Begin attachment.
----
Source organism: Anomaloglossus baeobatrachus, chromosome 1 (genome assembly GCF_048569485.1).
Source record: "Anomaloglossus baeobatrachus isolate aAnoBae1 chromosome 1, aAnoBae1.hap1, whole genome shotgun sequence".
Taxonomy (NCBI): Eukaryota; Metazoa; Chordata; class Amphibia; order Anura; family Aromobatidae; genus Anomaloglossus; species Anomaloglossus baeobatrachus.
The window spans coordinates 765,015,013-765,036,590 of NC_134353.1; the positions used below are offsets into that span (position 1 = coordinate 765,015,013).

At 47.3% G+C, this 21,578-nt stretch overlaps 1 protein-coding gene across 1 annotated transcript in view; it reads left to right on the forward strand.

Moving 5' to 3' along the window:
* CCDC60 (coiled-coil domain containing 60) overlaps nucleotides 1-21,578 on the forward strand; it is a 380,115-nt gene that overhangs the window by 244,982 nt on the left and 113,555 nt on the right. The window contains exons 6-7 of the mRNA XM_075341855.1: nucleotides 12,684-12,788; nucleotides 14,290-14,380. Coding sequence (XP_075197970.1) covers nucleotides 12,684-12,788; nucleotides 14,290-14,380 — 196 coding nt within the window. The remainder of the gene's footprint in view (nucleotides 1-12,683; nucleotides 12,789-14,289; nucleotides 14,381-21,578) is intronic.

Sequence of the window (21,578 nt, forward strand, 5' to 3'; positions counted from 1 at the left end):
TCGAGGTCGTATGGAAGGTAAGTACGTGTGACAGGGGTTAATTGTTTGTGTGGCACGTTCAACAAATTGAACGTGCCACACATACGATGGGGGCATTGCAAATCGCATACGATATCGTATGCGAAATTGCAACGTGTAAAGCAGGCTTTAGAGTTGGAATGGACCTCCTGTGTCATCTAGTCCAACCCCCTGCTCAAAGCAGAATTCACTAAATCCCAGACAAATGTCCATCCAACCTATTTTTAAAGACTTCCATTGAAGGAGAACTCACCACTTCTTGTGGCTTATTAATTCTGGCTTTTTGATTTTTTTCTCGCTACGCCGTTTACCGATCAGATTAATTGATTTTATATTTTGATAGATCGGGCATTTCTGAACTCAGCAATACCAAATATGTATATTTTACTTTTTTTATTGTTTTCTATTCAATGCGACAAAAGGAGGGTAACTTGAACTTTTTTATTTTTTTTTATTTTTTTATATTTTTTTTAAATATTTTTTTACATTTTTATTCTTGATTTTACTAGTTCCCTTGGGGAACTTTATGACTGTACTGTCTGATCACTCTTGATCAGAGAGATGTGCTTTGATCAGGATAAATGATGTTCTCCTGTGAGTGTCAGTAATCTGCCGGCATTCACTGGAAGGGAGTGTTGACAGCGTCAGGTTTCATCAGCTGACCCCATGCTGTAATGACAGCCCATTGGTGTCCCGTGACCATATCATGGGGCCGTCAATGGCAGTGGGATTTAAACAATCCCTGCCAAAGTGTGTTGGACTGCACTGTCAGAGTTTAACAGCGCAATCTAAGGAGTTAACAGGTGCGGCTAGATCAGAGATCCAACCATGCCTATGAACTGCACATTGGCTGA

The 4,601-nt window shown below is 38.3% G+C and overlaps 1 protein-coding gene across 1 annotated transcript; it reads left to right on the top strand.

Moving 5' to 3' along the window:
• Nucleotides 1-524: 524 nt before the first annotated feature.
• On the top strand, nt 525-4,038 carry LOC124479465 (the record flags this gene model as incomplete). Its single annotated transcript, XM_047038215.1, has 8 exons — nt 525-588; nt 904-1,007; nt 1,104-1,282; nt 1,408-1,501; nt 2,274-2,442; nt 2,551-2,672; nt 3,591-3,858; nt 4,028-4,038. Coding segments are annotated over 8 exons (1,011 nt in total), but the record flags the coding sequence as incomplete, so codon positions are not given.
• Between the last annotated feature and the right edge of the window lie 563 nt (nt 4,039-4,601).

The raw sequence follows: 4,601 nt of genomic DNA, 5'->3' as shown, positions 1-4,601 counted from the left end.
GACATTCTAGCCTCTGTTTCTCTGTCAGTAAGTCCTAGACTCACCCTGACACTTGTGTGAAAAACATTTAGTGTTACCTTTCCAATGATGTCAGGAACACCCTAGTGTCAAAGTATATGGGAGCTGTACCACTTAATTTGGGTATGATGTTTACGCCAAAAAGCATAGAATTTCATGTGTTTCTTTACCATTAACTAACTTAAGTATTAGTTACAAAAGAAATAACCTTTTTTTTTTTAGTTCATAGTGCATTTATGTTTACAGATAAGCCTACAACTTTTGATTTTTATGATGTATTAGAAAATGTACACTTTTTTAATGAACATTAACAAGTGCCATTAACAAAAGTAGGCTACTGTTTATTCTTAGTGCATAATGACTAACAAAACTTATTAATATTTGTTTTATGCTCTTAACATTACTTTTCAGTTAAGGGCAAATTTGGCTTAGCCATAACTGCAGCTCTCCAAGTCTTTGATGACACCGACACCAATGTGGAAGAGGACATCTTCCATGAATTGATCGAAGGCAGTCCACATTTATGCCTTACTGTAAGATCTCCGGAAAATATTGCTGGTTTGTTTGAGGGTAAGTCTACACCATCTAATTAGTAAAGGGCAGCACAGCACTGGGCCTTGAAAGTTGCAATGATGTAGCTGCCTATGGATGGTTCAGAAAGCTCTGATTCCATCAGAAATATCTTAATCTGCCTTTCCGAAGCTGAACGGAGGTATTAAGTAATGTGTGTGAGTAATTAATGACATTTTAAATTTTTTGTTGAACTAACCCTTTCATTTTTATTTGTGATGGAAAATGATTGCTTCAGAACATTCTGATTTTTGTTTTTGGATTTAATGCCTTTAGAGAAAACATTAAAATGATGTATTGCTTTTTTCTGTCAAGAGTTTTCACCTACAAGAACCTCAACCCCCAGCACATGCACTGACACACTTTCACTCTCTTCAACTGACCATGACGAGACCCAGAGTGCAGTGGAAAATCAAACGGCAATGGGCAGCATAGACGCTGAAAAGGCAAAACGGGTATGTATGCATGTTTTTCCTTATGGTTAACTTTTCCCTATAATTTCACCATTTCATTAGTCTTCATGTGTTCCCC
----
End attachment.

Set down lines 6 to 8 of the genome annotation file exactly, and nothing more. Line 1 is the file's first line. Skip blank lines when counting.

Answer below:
Moving 5' to 3' along the window:
* CCDC60 (coiled-coil domain containing 60) overlaps nucleotides 1-21,578 on the forward strand; it is a 380,115-nt gene that overhangs the window by 244,982 nt on the left and 113,555 nt on the right. The window contains exons 6-7 of the mRNA XM_075341855.1: nucleotides 12,684-12,788; nucleotides 14,290-14,380. Coding sequence (XP_075197970.1) covers nucleotides 12,684-12,788; nucleotides 14,290-14,380 — 196 coding nt within the window. The remainder of the gene's footprint in view (nucleotides 1-12,683; nucleotides 12,789-14,289; nucleotides 14,381-21,578) is intronic.

Sequence of the window (21,578 nt, forward strand, 5' to 3'; positions counted from 1 at the left end):